Grotowski’s Significant Productions

Interview with Paul Allain

Paul Allain is Professor of Theatre and Performance and Dean of the Graduate School at the University of Kent, Canterbury. Since collaborating with the Gardzienice Theatre Association from 1989 to 1993 he has gone on to write extensively about the theatre. He has published several edited collections on Grotowski as part of the British Grotowski project.

Paul’s films about physical acting for Methuen Drama Bloomsbury will be published at Drama Online in Spring 2018 as Physical Actor Training – an online A-Z.  Draft films are currently available at the Digital Performer website.


Connections to the IB, GCSE, AS and A level specifications

  • theatrical style
  • innovations
  • key collaborations with other artists
  • relationship between actor and audience in theory and practice
  • significant moments in the development of theory and practice

Images of productions can be found at

PC: How long was Grotowski working as a director?

PA: He wasn’t a director in the traditional way that we would understand someone who just produces a repertoire of work. That was a period of fifteen years: from studying in Moscow, then traditional drama school in Kraków and then setting up the Theatre of Thirteen Rows in 1959. He created his very last performance in 1969. It is a very short period of making theatre performances but they astounded the world and completely transformed our understanding of what theatre can do.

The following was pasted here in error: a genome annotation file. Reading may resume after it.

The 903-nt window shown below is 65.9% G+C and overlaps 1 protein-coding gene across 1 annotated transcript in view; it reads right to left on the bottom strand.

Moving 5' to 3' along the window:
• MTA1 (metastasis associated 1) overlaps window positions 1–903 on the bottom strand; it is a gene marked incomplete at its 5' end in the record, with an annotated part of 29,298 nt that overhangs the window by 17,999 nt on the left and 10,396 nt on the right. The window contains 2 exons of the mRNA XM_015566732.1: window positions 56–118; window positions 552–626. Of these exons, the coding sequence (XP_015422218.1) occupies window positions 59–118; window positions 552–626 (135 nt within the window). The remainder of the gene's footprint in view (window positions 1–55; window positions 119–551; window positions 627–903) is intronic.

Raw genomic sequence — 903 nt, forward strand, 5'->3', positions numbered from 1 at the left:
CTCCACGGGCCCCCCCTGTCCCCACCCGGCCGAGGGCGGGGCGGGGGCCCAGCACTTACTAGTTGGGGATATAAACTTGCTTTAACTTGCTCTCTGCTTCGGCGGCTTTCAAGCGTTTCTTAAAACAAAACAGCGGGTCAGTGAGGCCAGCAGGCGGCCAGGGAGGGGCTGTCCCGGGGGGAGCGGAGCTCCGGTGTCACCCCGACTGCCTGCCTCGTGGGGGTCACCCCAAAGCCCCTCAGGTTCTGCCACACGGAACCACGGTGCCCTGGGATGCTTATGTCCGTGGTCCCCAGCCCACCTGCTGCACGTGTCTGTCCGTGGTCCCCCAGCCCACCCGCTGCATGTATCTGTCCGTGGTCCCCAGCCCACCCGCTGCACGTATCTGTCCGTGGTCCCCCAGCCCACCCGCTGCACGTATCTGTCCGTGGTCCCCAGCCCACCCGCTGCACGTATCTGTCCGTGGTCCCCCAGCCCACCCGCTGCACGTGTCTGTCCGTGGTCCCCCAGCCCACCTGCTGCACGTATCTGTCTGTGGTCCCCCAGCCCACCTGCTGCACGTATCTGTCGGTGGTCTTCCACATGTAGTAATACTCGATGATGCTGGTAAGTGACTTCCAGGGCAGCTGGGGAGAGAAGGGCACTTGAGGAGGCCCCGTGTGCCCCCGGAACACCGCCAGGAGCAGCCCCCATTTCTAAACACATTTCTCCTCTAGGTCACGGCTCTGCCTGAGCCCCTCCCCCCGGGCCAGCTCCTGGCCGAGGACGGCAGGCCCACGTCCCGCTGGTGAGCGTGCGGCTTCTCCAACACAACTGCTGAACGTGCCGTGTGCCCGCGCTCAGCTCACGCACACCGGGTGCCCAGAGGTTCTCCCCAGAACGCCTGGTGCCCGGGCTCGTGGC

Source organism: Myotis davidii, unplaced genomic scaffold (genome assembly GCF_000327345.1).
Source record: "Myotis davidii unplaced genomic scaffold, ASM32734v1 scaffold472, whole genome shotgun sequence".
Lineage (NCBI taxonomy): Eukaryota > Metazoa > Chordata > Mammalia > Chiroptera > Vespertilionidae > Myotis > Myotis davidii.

PC:  What was the sequence of the most significant productions?

PA: It was The Tragical History of Doctor Faustus, Akropolis, The Constant Prince and then Apocalypsis cum Figuris.

PC: Was Dr Faustus the only text he worked with?

PA: No, all his other performances were based on classical texts but not just classical as in our canon in Britain, Western Europe or America. They were based on Polish and in one case a Spanish classic. This is something people mistake about him; they think that he was devising and creating these texts, but in fact they were mostly well known and classic Polish dramas. Some of them were fragmentary poetic dramas.

PC: Why was Dr Faustus significant?

PA: In 1962, Dr Faustus by Christopher Marlowe was reframed as the last supper where the audience are invited to see Faustus in his last hour before he gets taken away by Mephistopheles. Dr Faustus pushed the actors’ work a long way. It launched Grotowski on the world stage because it was the piece that Eugenio Barba saw and took visitors and producers to see at an International Theatre Festival. The actor/spectator relationship in the space was crucial as it was in all his productions. In Dr Faustus the spectators sat at a table with the action happening on this table at chin height, right in front of their faces. Rather than looking at the back of someone’s head, as you would do in a proscenium arch theatre, you were looking at another spectator also experiencing the same things. This very much amplified the experience.

PC: What about Akropolis?